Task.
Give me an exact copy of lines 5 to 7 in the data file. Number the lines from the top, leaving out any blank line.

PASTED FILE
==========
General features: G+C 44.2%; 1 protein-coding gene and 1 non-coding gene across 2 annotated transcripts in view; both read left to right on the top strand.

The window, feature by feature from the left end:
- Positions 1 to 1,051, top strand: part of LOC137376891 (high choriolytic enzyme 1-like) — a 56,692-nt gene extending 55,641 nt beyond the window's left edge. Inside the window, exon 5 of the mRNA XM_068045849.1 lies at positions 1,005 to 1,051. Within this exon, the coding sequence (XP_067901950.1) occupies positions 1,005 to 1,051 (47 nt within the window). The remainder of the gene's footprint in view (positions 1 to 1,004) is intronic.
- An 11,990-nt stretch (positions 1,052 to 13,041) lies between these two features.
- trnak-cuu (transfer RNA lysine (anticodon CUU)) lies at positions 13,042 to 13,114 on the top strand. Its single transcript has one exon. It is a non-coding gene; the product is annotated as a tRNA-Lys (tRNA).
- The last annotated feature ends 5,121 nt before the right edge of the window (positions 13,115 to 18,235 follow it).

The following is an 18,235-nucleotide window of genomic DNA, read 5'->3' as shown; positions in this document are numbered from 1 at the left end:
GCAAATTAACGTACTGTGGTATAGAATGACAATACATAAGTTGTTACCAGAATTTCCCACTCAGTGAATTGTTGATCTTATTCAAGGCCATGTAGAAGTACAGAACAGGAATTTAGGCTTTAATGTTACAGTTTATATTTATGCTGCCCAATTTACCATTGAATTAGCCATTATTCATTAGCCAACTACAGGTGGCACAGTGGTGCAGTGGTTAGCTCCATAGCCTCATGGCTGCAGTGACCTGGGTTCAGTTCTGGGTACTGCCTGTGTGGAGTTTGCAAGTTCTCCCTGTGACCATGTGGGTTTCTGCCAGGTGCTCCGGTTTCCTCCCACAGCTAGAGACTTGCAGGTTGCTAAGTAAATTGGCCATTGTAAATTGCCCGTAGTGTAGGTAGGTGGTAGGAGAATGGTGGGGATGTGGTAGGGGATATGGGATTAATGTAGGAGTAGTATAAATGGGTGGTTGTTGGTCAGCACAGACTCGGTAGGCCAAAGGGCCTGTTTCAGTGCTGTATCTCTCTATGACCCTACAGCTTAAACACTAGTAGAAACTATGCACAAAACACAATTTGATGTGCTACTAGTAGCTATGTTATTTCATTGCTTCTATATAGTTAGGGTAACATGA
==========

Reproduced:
- trnak-cuu (transfer RNA lysine (anticodon CUU)) lies at positions 13,042 to 13,114 on the top strand. Its single transcript has one exon. It is a non-coding gene; the product is annotated as a tRNA-Lys (tRNA).
- The last annotated feature ends 5,121 nt before the right edge of the window (positions 13,115 to 18,235 follow it).

The following is an 18,235-nucleotide window of genomic DNA, read 5'->3' as shown; positions in this document are numbered from 1 at the left end: